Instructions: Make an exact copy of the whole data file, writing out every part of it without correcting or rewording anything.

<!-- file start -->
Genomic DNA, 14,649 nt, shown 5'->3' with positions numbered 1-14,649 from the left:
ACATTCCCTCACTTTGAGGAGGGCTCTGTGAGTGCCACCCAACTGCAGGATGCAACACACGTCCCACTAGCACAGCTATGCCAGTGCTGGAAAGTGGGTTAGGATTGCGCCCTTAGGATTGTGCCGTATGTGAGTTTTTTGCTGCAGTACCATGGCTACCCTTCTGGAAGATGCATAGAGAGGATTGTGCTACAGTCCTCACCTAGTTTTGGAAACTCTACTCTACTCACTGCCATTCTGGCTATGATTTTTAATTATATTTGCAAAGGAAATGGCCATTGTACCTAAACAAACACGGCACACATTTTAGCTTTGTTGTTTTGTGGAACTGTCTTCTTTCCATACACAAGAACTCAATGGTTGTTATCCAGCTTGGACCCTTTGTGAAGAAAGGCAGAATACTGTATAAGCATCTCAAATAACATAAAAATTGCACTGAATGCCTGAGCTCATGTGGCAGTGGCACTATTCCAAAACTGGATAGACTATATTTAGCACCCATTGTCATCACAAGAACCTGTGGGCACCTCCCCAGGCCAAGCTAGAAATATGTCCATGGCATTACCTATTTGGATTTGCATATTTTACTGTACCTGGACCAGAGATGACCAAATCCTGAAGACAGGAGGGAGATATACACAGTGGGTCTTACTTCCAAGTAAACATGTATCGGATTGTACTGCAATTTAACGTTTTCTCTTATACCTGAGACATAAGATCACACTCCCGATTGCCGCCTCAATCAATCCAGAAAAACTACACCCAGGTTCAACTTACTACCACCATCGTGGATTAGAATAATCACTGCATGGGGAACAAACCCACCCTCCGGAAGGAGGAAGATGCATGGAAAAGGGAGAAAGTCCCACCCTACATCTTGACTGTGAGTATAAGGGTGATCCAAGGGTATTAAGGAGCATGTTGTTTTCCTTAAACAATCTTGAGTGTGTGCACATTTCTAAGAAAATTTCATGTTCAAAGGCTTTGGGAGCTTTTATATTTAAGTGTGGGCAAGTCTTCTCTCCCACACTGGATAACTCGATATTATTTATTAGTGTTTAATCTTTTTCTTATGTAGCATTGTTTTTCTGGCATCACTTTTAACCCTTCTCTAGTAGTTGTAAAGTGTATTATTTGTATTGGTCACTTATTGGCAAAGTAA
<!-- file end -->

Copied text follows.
Genomic DNA, 14,649 nt, shown 5'->3' with positions numbered 1-14,649 from the left:
ACATTCCCTCACTTTGAGGAGGGCTCTGTGAGTGCCACCCAACTGCAGGATGCAACACACGTCCCACTAGCACAGCTATGCCAGTGCTGGAAAGTGGGTTAGGATTGCGCCCTTAGGATTGTGCCGTATGTGAGTTTTTTGCTGCAGTACCATGGCTACCCTTCTGGAAGATGCATAGAGAGGATTGTGCTACAGTCCTCACCTAGTTTTGGAAACTCTACTCTACTCACTGCCATTCTGGCTATGATTTTTAATTATATTTGCAAAGGAAATGGCCATTGTACCTAAACAAACACGGCACACATTTTAGCTTTGTTGTTTTGTGGAACTGTCTTCTTTCCATACACAAGAACTCAATGGTTGTTATCCAGCTTGGACCCTTTGTGAAGAAAGGCAGAATACTGTATAAGCATCTCAAATAACATAAAAATTGCACTGAATGCCTGAGCTCATGTGGCAGTGGCACTATTCCAAAACTGGATAGACTATATTTAGCACCCATTGTCATCACAAGAACCTGTGGGCACCTCCCCAGGCCAAGCTAGAAATATGTCCATGGCATTACCTATTTGGATTTGCATATTTTACTGTACCTGGACCAGAGATGACCAAATCCTGAAGACAGGAGGGAGATATACACAGTGGGTCTTACTTCCAAGTAAACATGTATCGGATTGTACTGCAATTTAACGTTTTCTCTTATACCTGAGACATAAGATCACACTCCCGATTGCCGCCTCAATCAATCCAGAAAAACTACACCCAGGTTCAACTTACTACCACCATCGTGGATTAGAATAATCACTGCATGGGGAACAAACCCACCCTCCGGAAGGAGGAAGATGCATGGAAAAGGGAGAAAGTCCCACCCTACATCTTGACTGTGAGTATAAGGGTGATCCAAGGGTATTAAGGAGCATGTTGTTTTCCTTAAACAATCTTGAGTGTGTGCACATTTCTAAGAAAATTTCATGTTCAAAGGCTTTGGGAGCTTTTATATTTAAGTGTGGGCAAGTCTTCTCTCCCACACTGGATAACTCGATATTATTTATTAGTGTTTAATCTTTTTCTTATGTAGCATTGTTTTTCTGGCATCACTTTTAACCCTTCTCTAGTAGTTGTAAAGTGTATTATTTGTATTGGTCACTTATTGGCAAAGTAA